What is a Chimney Breast Wall?
A chimney breast wall encases the chimney and physically juts outward to accommodate the fireplace. You can find the chimney breast wall on the ground floor of a house or building, with its masonry extending upward that houses the flue. Eventually, the smoke from the active fire will travel up through the flue and outside through the chimney stack.
Chimney breast interiors are comprised of either brickwork or concrete, but homes can also sport false chimney breasts that are made of less durable materials like plaster board or plaster skim. False chimney breast walls are cosmetic in construction, concealing a thin-walled flue, or perhaps are simply there just for design purposes and not to contain a flue at all.
Why Remove a Chimney Breast Wall?
The problem homeowners face with chimney breasts is that these walls eat up living space. Sometimes in older homes, living space is a commodity that cannot be sacrificed, especially in awkwardly designed rooms that don’t quite live up to our modern means of usable space. A chimney breast wall is bulky, so the removal of these walls has become a popular demolition project in recent years.
Removing a chimney breast wall also removes their redundancy. The wall essentially does the same thing as a chimney, and so removing it can save space in the area the fireplace is in while still maintaining the chimney flue and its same affects. Homeowners may also prefer the function of central heating, an easier, cleaner, and arguably a more modern method in heating a home.
Take Caution Before Demolition
Removing a chimney breast wall is what contractors call a messy job. You can expect debris and dust to go flying, so if this project is slated on your next house project task list, you should seal off and empty the room that the chimney breast is located in. Otherwise, you can expect furniture, area rugs, carpet, and surfaces to be coated in dust. To prepare, get plastic sheets to seal off open doorways and tarps to lay across floors to protect the room you’re working in. Be sure to ventilate as best as you can by opening windows while you work.
Other preparations involve putting your safety first. This is a renovation that does involve demolition, you’re going to want to take precautions with any involved electrical, plumbing, or gas sources before swinging the sledgehammer.
You also won’t want to just decide on ripping out the chimney breast wall on your own free will—you’ll need to consult a contractor first. Chimney breast walls, although sometimes there for cosmetics—are often constructed for structural support. If you want to rip out the wall, you’ll need a professional to give it a once-over, so you won’t cause irreparable damage to the rest of your home. Professional advice will guide you in how to safely tear out this wall (or better yet, hire a contractor to do the job so you won’t have to worry about tearing out a structural support).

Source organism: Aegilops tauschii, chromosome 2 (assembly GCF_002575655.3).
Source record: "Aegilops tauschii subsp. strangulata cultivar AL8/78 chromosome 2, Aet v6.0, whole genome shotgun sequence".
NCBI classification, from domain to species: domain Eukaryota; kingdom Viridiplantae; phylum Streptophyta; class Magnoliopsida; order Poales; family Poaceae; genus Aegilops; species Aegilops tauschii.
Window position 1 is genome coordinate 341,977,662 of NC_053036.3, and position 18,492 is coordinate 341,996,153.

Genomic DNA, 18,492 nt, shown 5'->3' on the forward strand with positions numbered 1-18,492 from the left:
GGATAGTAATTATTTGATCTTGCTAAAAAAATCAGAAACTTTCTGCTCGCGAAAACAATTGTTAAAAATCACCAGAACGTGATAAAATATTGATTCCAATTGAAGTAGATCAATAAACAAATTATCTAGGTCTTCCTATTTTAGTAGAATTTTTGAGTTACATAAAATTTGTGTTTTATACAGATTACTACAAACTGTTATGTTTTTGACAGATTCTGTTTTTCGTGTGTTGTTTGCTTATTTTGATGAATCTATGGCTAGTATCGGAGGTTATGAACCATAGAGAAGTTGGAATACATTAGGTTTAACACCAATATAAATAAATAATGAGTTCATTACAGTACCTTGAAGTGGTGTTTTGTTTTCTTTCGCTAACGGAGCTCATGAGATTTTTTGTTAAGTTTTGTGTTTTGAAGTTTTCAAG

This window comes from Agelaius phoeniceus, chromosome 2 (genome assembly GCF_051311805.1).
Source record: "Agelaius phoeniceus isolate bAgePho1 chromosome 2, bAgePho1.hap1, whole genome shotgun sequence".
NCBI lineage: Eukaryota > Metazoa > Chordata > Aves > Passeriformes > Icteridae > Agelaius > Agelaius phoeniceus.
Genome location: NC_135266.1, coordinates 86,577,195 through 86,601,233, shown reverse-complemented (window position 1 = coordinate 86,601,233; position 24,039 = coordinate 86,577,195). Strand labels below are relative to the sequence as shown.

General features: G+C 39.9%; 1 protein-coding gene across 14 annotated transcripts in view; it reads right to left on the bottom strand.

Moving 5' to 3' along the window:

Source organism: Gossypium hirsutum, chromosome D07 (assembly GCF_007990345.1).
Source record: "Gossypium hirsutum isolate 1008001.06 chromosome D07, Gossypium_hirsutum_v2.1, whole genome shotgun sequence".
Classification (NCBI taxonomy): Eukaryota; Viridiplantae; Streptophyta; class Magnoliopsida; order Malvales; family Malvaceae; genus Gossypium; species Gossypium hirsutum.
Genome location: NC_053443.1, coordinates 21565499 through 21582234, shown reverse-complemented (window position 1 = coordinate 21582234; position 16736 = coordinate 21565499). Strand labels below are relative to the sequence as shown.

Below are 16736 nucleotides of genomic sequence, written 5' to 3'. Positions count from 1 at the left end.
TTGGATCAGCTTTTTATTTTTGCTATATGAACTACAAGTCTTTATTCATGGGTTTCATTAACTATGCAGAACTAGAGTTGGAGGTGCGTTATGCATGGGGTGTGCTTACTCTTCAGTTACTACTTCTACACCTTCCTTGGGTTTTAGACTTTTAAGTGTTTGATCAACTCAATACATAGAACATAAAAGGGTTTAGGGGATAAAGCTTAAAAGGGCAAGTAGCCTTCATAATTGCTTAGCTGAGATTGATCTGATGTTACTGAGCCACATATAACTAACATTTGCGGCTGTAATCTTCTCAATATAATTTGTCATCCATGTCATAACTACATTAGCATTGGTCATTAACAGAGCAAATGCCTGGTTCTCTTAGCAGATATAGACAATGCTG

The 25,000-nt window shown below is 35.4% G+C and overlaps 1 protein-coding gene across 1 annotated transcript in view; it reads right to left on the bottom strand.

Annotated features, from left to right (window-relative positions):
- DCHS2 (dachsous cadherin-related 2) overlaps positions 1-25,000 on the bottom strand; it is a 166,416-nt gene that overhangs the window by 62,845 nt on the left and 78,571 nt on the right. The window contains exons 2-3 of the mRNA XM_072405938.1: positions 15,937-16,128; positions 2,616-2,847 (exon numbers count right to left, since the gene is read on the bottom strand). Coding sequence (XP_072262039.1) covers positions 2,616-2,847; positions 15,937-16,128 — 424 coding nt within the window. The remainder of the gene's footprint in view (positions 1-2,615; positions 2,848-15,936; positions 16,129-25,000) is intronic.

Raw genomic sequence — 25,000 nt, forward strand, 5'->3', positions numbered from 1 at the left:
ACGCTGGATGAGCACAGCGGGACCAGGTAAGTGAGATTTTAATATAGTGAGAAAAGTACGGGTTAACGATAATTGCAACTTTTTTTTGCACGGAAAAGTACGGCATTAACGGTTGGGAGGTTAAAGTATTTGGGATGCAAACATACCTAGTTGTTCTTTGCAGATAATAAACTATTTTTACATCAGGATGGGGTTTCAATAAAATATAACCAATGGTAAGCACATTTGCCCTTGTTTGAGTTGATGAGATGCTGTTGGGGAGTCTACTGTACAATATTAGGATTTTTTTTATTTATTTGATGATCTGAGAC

How to Remove the Wall
Removing a chimney breast wall calls for the help of a structural engineer. With their advice, you’ll be given the designs that will serve as the new supports if the old wall was indeed a feature that was structurally significant to other parts of your home.
The upper sections of the chimney will need to be supported (if you plan on keeping the chimney but just removing the chimney breast wall) before taking out the ground floor chimney breast. The stack is then taken down to its ground level with the contractor implementing water prevention methods throughout the construction. Gaps and voids in the wall, ceiling, and floor are filled in to keep moisture, debris, and other elements out.
Replastering, spackling, and touch-ups will be needed once the demolition of the wall has been completed and the interior of the chimney flue has been repaired and patched. Because you’re removing a portion of your home’s wall, there will likely be a need to address the floor beneath it. If you have hardwood floors, you will more than likely have to refinish the portion that sat beneath the wall.
Cosmetic touch-ups and demolition included will take the removal of the chimney breast wall about one to two weeks from start to completion. This depends on how involved the wall is with the surrounding structure of the chimney and your home. The timeline also will depend on how much of the chimney you plan on retaining, as you’ll need a structural engineer to help design supports for the upper portions while the ground level’s chimney breast wall is being removed.
Should You Remove the Chimney Breast Wall?
Removing the chimney breast wall is expensive because of it calls for the aid of professionals. Ultimately, taking out the chimney breast wall is a good idea if you’re short on usable living space, plan on living in your home for some time, and have the extra funds to fuel the what could potentially be an expensive home improvement project.
Chimney Inspection, Cleaning, and Repair
Your fireplace is not safe to use if you have large amount of creosote buildup inside your chimney. Creosote is a fire hazard and it’s found inside chimneys. To prevent chimney fires and creosote buildup, we recommend a chimney inspection. With a chimney inspection, you’ll prevent major problems from occurring in your fireplace and chimney.
Next, chimney cleaning is essential for keeping your home safe. We thoroughly clean your chimney so there won’t be any traces of creosote left inside your chimney. Chimney inspection also determines the integrity of the mortar joints on your chimney.
If we find structural damage in the mortar joints on your chimney then it’s time to repair it by doing some chimney tuckpointing. Altogether, a chimney inspection, cleaning, and repair is a good start. Speak to a specialist and contact us today.